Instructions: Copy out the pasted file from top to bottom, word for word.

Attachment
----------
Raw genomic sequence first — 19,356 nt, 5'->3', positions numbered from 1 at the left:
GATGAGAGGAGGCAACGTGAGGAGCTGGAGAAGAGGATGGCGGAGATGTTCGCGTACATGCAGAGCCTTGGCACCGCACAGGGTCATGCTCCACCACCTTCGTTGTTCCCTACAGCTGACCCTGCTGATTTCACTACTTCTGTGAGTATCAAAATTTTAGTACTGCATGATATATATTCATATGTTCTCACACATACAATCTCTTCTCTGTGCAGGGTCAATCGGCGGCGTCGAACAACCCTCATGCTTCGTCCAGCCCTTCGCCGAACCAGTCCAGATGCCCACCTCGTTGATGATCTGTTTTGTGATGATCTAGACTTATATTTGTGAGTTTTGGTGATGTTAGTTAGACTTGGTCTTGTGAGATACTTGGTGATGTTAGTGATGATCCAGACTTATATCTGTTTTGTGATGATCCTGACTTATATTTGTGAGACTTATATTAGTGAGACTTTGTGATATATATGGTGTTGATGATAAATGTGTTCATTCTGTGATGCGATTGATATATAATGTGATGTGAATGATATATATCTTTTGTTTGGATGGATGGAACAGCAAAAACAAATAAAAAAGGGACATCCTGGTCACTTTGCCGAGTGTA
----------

Raw genomic sequence first — 19,356 nt, 5'->3', positions numbered from 1 at the left:
GATGAGAGGAGGCAACGTGAGGAGCTGGAGAAGAGGATGGCGGAGATGTTCGCGTACATGCAGAGCCTTGGCACCGCACAGGGTCATGCTCCACCACCTTCGTTGTTCCCTACAGCTGACCCTGCTGATTTCACTACTTCTGTGAGTATCAAAATTTTAGTACTGCATGATATATATTCATATGTTCTCACACATACAATCTCTTCTCTGTGCAGGGTCAATCGGCGGCGTCGAACAACCCTCATGCTTCGTCCAGCCCTTCGCCGAACCAGTCCAGATGCCCACCTCGTTGATGATCTGTTTTGTGATGATCTAGACTTATATTTGTGAGTTTTGGTGATGTTAGTTAGACTTGGTCTTGTGAGATACTTGGTGATGTTAGTGATGATCCAGACTTATATCTGTTTTGTGATGATCCTGACTTATATTTGTGAGACTTATATTAGTGAGACTTTGTGATATATATGGTGTTGATGATAAATGTGTTCATTCTGTGATGCGATTGATATATAATGTGATGTGAATGATATATATCTTTTGTTTGGATGGATGGAACAGCAAAAACAAATAAAAAAGGGACATCCTGGTCACTTTGCCGAGTGTA